I’ve also toyed with the thought if mainstream advertising would also make sense for the big social community brands like Facebook, Myspace, Bebo and others.  It first popped into my mind as a little joke to myself, prompted by a podcast episode a few months back by Mitch Joel (Six Pixels of Separation), in which he assessed the differences between Facebook, Myspace and Linkedin as he saw them.  I realize that for some, the notion of online communities running conventional ads may sound like blasphemy.  But is it?

For those of us who have already gotten to know these different communities, their positions within the social media universe are relatively clear.  (And I do mean relatively — as in somewhat.)  But as social media communities move out of early adaption into the mainstream, and the number of offerings increase, it will become more and more difficult to tell them apart.   Especially for the less leading-edge segments of the population who aren’t so comfortable with the space yet, or still too intimidated to take the plunge and join an online social network.

For them, an engaging message from a Facebook or MySpace, delivered in media channels and formats they are familiar with and understand, might be just the nudge they need finally to log on and find the social community that’s right for them.  And might be just what the communities need to accelerate their expansion and build loyal user bases.

Pretty radical, huh?

What do you think?  Should social media communities advertise?

Leave a comment

Filed under Uncategorized

What’s wrong with the social media “expert”?

The social media expert -- still learning?

The social media expert -- still learning.

I first became aware of this debate on an episode of C.C. Chapman’s podcast Managing the Gray.  C.C. expressed his reservation about being called a social media “expert.”  I can’t remember all the details, but I believe one of the points C.C. made was that the field of social media was so new, nobody could lay claim to the title of expert.

Shel Holtz subsequently chimed in with a different opinion.  He asked why anyone would want to hire you if you weren’t an expert?  The title didn’t necessarily mean that you knew everything about a particular topic, merely that you had acquired a good deal of knowledge to the extent that others could benefit from your “expertise.”  Through continued study, thought and action you deepened your knowledge and experience further and in so doing advanced the discipline.  On that basis, Shel concluded, C.C. absolutely deserved to call himself a social media expert and should wear that badge proudly.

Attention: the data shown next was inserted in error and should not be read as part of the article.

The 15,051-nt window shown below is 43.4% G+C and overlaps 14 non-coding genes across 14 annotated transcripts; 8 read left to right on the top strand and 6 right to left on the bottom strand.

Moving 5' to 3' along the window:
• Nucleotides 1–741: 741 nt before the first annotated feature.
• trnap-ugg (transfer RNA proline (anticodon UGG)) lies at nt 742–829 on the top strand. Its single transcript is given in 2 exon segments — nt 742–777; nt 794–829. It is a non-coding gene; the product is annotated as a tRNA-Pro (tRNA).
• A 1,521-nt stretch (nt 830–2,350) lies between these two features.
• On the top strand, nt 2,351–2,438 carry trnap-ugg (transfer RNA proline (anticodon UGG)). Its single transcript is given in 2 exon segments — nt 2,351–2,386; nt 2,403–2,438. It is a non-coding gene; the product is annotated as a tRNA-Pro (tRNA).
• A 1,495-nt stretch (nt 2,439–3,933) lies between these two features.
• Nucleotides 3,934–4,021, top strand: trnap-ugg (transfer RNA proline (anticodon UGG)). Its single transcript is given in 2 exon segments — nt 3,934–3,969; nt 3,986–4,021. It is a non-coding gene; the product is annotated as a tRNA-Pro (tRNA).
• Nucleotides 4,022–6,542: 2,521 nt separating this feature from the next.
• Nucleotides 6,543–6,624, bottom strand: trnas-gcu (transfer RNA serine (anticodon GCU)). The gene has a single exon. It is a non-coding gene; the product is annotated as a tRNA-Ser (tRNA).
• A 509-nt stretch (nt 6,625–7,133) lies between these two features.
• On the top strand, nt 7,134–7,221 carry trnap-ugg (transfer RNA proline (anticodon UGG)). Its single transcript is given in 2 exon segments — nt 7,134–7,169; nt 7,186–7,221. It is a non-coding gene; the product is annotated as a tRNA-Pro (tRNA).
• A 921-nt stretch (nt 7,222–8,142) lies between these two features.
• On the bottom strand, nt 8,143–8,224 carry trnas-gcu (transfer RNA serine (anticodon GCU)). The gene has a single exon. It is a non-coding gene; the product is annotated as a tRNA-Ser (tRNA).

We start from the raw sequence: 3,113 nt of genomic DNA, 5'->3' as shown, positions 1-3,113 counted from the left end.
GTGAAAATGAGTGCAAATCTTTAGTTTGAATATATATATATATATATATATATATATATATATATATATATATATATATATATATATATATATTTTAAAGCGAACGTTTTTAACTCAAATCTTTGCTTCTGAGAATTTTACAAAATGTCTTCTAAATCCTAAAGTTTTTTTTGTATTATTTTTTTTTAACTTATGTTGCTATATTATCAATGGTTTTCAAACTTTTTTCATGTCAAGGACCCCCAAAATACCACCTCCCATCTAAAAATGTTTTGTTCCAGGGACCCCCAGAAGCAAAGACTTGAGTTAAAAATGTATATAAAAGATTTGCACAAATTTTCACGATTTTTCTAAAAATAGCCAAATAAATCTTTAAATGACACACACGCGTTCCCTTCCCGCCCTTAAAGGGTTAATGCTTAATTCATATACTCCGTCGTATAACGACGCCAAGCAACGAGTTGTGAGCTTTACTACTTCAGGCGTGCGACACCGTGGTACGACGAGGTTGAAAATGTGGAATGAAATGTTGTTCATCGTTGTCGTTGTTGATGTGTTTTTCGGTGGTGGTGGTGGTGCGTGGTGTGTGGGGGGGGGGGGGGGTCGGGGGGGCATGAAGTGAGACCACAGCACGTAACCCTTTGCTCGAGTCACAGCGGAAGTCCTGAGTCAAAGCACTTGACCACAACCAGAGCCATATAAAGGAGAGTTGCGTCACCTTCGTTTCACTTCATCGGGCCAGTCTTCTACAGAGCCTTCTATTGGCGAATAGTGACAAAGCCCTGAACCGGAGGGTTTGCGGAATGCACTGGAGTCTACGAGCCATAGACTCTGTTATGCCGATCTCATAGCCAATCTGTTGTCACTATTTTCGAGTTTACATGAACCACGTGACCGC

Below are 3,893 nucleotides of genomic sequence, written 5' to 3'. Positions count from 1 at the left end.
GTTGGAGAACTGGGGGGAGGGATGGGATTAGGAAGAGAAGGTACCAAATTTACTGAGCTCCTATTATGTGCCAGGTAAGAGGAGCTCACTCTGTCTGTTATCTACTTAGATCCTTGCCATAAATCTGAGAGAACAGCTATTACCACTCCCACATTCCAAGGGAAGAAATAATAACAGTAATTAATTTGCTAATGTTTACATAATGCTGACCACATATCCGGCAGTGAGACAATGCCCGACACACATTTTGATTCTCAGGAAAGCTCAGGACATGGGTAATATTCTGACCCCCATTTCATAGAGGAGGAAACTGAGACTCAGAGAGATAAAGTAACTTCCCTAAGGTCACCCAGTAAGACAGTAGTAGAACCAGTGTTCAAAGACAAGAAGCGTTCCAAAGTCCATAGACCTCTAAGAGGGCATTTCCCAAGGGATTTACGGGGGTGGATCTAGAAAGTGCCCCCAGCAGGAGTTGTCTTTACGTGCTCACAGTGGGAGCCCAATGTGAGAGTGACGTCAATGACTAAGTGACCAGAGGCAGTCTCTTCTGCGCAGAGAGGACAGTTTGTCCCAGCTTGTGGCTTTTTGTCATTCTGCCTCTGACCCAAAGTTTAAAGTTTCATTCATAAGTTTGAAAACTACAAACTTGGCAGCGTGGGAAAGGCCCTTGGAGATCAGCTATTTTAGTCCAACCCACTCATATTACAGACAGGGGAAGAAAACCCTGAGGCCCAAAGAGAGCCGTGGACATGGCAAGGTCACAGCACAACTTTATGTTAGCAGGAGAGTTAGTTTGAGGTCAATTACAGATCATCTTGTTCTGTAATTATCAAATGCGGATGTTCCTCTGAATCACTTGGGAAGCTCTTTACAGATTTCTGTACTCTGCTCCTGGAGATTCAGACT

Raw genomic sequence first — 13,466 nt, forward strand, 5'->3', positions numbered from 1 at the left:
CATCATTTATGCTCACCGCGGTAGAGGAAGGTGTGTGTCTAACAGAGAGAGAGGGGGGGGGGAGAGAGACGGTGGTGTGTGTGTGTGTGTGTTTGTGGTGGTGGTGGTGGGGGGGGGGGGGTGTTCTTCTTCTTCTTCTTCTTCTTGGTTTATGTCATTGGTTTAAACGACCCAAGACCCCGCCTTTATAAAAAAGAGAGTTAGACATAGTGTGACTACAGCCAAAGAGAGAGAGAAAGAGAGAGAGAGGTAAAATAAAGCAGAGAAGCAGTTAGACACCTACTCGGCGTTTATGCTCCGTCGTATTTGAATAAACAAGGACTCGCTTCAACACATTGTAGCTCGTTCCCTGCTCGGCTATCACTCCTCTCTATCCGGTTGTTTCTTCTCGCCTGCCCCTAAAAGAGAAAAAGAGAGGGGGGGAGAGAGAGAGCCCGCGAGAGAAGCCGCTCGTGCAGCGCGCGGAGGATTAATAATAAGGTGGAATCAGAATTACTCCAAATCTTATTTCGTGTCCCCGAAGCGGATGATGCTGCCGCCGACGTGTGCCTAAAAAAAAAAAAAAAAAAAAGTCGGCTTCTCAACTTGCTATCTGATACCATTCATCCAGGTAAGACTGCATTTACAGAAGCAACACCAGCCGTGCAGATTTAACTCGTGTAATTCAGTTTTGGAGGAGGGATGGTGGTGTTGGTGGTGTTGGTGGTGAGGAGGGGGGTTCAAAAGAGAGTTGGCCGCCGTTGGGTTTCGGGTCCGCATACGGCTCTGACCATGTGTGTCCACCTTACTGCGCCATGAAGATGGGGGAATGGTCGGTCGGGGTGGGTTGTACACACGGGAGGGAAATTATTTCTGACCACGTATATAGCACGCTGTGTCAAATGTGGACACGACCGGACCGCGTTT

Despite Shel’s logical argument, there was still something about that word that made C.C. feel uncomfortable.  Recently, another podcaster, I think it was Mitch Joel (Six Pixels of Separation) or Heidi Miller (Diary of a Shameless Self-Promoter) — sorry guys, I honestly can’t remember which one of you it was — also expressed reluctance to use the term to describe bloggers and podcasters who advise and comment on social media, saying that generally we don’t like to call ourselves that.

But why not?  Is this false modesty?  Or is there something more to it?  I’m not sure, but I gave it some thought and came up with a few reasons why some of us might still shirk at being called social media experts.

  • Social media is indeed new. There isn’t a whole lot of best (or worst) practice upon which we can base our opinions and recommendations.  What we normally think of as “expert opinion” derives from a depth and breadth of experience  on a subject that in the case of social media simply isn’t there yet.
  • Related to this is the ROI question. If we’re talking about social media in the marketing and communications context, a basic component of expertise will be defined by clients as the ability to advise them on what kind of social media initiatives will bring the best return on investment.  The parameters of social media ROI and tools for measuring have yet to be adequately defined.  Until they are, we will lack a key pillar upon which we can claim expertise.
  • The landscape changes so fast. Of course, all fields of knowledge continually develop and change, but that doesn’t stop them from having their experts.  Nevertheless, I think it’s safe to say that there are few things that evolve as quickly, as dramatically, and within such short time frames, as social media.  It’s hard just to keep up and understand the implications of these changes, much less build a foundation of knowledge and experience that one would traditionally need in order to be considered an expert.